Photography Tips Anyone Can Use To Become A Better Photographer

I’ve been on a mission to improve my photography over the last decade. I’ve tried all sorts of things to help me along.

1.  Be Prepared!

That doesn’t stop me carrying a camera though. My personal solution is to shoot with a much smaller mirrorless camera when I need to travel light.
This combination is tiny enough to pop in my work bag or sling it over my shoulder, and it means I’m always prepared for that unexpected photographic opportunity.

2.  Practice…

How often do you use your camera? Is it something you bring out for holidays and special occasions and hope that the results will be fabulous?

One of the things you quickly learn when you take up a musical instrument is the need to practice.

So what happens when you use your camera every day?

Why not challenge yourself to shoot more regularly?


3.  Don’t Dismiss The Familiar

Do you feel most inspired when visiting new places? I guess that’s natural. I love traveling and finding new things to photograph too. However, don’t dismiss places that are familiar to you.

There’s always something interesting to photograph, even in places you know inside out.

Go for a walk around your home town with your camera, and shoot five scenes you’ve never photographed before. Spend time finding a new angle on something very familiar.

4.  Seek Inspiration From Others

Learning about photography doesn’t just happen by taking pictures–practice can take other forms too. I spend a lot of time on the road, or traveling on trains, and use that otherwise dead time to learn about photography.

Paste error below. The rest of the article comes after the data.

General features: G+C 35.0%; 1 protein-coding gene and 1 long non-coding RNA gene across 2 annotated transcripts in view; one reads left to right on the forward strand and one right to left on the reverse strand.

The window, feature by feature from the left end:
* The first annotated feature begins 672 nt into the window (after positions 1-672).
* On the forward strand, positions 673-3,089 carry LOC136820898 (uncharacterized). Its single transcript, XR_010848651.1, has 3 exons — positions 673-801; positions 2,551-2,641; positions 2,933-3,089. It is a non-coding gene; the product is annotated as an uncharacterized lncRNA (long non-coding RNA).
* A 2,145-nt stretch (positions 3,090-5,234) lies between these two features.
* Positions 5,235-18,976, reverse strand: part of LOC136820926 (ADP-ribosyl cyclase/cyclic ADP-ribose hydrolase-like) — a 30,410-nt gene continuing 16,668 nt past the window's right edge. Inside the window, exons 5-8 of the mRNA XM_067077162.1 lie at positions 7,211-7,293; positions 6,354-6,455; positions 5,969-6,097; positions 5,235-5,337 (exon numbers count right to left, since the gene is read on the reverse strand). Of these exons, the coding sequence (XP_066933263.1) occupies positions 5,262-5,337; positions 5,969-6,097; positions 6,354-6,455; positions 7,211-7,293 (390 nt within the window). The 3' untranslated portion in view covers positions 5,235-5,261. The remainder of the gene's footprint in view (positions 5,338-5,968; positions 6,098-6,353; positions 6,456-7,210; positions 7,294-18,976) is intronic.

Another great way to inspire yourself is to look at the work of other photographers. However, don’t just look aimlessly at photos for a few seconds then move on.

I often find myself watching TV programmes and films in a different way now. As well as following the storyline, I’ll notice how the director of photography has framed a shot or the way they’ve perhaps used a shallow depth of field to lead my eye to the main character in the scene.

5.  Try Something New

If you shoot regularly it’s easy to get into a rut, shooting the same old subjects in the same old way.  While this may feel comfortable it won’t necessarily improve your photography.

I like to practice my street photography skills, using a short lens to force me to get closer to my subject. I have even done a little portrait photography from time to time and sometimes surprise myself when the results come out well!

There are also lots of creative things you can do, such as finding techniques you’ve not used before. This could be shooting a long exposure of water, photographing in monochrome (most cameras have a black and white mode these days), trying some action photography at the local sports ground or creating an unusual still life image from everyday objects you find around the house.


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